Athens, Ga. – Pollen counts have been high this spring, and those who suffer from seasonal allergies will see little relief in the coming days, according to Pam Knox, an agricultural climatologist at the University of Georgia. Below, she shares some of her thoughts on the current season as well as tips to minimize exposure to pollen.
How bad is this pollen season compared with previous seasons?
“Friday, April 5 was the highest pollen count in Atlanta in six years. It has come down somewhat from then but is still considered high. This year the pollen started out earlier than usual, with some pollen being recorded in January, but the bulk of the pollen has been a little later than the past three years, probably due to the cooler winter.”
Are there any indications of how long pollen will linger or if we’ll catch a break?
“Pollen forecasts for the next five days are for high pollen levels to continue. They tend to drop after rain, especially if we get quite a bit of it, so after this weekend’s frontal passage we may see some relief. But with so many things blooming it’s not going away any time soon, the mix of species will just change.”
Are there areas of Georgia where things might be worse?
“Generally, down south they start blooming earlier than we do, so they were worse earlier. They have been pretty dry for the last month, so there has been nothing to wash it out of the atmosphere, which probably does not help.”
Do you have any tips for allergy sufferers, especially how they might minimize their exposure to potential irritants?
“In advance of the season, you can get shots to help your body adapt to the exposure to pollen. Once it starts, you need to try to minimize your exposure by keeping doors and windows closed, taking off shoes and jackets at the door to your house, making sure outdoor pets like dogs do not bring in too much pollen. I am sure a good air filter also helps.”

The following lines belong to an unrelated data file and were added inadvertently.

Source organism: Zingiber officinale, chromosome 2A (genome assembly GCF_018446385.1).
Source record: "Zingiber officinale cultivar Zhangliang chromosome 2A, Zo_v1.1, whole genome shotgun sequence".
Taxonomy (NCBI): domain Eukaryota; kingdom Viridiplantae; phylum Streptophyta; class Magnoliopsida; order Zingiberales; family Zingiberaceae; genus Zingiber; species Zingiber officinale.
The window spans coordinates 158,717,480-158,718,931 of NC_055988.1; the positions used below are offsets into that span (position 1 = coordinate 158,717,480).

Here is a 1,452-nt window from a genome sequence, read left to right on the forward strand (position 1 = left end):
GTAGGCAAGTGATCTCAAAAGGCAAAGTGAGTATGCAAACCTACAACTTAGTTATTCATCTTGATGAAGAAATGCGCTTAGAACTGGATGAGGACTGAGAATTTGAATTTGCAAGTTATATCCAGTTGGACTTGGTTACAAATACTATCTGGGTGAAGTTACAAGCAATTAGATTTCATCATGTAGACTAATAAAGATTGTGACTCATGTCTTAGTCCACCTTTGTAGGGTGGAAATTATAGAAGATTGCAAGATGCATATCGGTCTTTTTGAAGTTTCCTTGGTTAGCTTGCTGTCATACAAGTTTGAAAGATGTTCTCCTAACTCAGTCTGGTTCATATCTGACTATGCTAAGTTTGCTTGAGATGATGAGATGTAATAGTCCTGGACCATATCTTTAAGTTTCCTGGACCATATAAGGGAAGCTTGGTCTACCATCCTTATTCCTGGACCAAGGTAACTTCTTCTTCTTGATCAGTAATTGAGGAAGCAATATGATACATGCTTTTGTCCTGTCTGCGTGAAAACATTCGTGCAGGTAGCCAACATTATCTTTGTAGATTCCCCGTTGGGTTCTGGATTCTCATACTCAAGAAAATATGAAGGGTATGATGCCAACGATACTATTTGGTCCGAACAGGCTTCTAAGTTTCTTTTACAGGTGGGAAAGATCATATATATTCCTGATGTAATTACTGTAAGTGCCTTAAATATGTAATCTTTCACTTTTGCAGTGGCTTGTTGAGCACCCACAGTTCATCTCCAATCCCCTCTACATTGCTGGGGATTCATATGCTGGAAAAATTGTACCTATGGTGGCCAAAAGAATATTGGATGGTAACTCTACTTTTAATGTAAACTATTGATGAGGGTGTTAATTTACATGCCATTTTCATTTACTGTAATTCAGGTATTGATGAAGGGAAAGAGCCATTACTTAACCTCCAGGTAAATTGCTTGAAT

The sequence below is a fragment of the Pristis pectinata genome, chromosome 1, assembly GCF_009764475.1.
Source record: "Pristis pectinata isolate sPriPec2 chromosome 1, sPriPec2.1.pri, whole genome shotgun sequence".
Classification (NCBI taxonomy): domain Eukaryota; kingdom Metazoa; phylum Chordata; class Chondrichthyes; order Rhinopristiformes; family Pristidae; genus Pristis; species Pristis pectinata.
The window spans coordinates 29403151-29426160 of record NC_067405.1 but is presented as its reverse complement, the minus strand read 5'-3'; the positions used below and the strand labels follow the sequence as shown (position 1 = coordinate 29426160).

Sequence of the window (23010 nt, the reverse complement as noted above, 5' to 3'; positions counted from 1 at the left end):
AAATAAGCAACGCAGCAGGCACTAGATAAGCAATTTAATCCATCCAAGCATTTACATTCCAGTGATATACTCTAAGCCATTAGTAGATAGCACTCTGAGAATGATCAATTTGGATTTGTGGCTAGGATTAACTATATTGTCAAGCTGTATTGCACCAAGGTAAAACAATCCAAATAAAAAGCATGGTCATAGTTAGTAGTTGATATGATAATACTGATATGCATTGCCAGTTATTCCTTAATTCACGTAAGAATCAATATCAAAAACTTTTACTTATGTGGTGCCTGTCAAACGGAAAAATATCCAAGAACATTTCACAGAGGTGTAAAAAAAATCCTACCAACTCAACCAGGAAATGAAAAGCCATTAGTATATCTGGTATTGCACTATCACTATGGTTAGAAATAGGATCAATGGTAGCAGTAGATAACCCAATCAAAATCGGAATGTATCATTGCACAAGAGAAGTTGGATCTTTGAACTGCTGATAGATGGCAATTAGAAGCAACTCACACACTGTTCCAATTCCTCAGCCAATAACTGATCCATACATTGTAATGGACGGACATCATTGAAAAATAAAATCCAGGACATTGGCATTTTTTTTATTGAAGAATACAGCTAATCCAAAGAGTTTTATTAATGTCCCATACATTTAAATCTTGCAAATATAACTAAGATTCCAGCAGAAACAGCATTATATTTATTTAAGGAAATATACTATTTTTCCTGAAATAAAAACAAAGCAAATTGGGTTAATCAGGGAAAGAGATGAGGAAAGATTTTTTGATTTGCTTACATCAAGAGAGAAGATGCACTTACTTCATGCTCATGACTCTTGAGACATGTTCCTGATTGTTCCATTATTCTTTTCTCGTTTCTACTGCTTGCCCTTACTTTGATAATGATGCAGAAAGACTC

More about Pam Knox
Pam Knox is an agricultural climatologist for the University of Georgia in the Department of Crop and Soil Sciences, which is part of the College of Agricultural and Environmental Sciences. In that position she provides outreach and education on climate and its effects on crops and livestock in the Southeastern U.S. She also provides weather and climate data and analyses to university scientists and user groups across the region.
In the past, Pam has also worked as the Georgia Assistant State Climatologist, the Wisconsin State Climatologist and in the National Weather Service. She also previously served as President of the American Association of State Climatologists and on the American Meteorological Society’s Board of Applied Climatology and Board of Continuing Professional Development. She now serves on the technical advisory boards for the Southeast Regional Climate Center (NOAA) and the Southeast Regional Climate Hub (USDA).